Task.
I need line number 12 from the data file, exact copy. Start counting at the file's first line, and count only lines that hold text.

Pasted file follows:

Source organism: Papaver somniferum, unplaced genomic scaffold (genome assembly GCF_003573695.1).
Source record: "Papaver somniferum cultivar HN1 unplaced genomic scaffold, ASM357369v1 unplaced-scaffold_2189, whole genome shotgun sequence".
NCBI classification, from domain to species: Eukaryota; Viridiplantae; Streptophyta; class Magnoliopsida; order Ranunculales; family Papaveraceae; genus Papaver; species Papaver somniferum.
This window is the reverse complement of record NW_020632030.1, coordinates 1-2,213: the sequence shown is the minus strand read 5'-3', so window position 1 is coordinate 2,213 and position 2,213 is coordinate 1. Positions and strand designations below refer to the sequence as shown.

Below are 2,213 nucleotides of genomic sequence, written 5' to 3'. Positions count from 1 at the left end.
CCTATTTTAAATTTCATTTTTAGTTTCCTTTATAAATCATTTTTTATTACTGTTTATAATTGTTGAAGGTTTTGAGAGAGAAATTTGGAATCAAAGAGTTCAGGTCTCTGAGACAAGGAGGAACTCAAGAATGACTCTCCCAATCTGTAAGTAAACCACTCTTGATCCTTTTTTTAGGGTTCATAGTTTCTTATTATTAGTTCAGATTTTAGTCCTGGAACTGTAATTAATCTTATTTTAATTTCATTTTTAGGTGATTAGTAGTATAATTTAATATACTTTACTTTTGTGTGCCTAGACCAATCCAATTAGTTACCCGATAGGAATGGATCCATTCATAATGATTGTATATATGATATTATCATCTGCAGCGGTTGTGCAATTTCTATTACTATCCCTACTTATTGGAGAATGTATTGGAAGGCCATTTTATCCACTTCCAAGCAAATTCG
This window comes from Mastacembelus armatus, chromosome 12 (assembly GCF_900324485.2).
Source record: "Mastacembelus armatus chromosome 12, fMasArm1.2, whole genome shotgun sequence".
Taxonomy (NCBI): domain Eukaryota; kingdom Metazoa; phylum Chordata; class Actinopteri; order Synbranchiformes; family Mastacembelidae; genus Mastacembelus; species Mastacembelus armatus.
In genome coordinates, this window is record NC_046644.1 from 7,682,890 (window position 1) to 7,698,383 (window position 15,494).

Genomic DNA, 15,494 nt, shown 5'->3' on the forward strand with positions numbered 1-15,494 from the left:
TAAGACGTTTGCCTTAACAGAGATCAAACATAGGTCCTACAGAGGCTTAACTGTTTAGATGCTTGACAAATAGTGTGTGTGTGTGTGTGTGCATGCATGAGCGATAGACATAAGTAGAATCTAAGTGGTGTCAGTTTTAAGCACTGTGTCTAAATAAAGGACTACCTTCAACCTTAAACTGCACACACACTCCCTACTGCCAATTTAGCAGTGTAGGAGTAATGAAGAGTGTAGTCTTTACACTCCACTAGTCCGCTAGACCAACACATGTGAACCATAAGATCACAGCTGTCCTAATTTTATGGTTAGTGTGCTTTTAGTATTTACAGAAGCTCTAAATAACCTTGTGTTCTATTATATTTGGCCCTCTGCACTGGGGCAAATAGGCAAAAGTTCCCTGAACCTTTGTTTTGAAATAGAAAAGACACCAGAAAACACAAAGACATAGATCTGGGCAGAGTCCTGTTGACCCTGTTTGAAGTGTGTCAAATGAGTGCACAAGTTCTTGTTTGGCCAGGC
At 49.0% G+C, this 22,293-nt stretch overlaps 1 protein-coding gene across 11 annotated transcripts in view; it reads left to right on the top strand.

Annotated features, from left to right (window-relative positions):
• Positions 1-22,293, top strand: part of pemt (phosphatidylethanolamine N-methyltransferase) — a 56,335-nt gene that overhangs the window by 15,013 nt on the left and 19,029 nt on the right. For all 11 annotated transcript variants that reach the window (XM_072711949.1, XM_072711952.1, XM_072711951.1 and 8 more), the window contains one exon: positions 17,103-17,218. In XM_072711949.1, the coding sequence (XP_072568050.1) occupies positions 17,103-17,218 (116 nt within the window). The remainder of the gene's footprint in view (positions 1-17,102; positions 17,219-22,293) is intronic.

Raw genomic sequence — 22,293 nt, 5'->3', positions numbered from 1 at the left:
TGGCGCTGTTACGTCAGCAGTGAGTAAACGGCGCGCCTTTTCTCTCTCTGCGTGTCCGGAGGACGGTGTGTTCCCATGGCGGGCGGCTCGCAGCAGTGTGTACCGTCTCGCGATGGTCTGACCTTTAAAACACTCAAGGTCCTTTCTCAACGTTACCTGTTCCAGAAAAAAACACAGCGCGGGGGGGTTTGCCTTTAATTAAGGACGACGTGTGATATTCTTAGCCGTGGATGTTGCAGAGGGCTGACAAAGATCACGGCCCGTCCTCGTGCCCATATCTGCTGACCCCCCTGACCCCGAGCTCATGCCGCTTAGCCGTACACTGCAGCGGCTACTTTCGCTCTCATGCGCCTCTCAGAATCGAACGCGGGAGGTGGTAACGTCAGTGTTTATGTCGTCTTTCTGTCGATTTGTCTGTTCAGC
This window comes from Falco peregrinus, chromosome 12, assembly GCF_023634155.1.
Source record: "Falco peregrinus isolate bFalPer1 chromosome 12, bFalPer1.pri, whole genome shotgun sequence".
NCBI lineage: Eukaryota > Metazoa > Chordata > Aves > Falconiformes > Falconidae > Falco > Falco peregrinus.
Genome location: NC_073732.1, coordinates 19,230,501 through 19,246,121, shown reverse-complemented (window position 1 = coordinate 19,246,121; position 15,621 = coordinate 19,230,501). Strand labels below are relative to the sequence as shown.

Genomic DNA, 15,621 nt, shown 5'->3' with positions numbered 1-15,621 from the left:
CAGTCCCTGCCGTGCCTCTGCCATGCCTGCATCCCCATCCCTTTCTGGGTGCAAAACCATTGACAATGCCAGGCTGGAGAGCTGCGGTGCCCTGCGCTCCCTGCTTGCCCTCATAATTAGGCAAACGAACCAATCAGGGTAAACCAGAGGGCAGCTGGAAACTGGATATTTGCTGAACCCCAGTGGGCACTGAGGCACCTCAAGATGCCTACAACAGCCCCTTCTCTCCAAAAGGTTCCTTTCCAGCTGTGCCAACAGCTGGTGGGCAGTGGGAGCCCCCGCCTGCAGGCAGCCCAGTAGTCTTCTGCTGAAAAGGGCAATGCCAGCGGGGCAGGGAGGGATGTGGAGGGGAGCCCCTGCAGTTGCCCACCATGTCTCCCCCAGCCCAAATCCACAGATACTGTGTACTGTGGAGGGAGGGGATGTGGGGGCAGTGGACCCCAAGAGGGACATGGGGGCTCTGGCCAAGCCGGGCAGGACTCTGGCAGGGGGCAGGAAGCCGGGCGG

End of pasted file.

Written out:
TAAGACGTTTGCCTTAACAGAGATCAAACATAGGTCCTACAGAGGCTTAACTGTTTAGATGCTTGACAAATAGTGTGTGTGTGTGTGTGTGCATGCATGAGCGATAGACATAAGTAGAATCTAAGTGGTGTCAGTTTTAAGCACTGTGTCTAAATAAAGGACTACCTTCAACCTTAAACTGCACACACACTCCCTACTGCCAATTTAGCAGTGTAGGAGTAATGAAGAGTGTAGTCTTTACACTCCACTAGTCCGCTAGACCAACACATGTGAACCATAAGATCACAGCTGTCCTAATTTTATGGTTAGTGTGCTTTTAGTATTTACAGAAGCTCTAAATAACCTTGTGTTCTATTATATTTGGCCCTCTGCACTGGGGCAAATAGGCAAAAGTTCCCTGAACCTTTGTTTTGAAATAGAAAAGACACCAGAAAACACAAAGACATAGATCTGGGCAGAGTCCTGTTGACCCTGTTTGAAGTGTGTCAAATGAGTGCACAAGTTCTTGTTTGGCCAGGC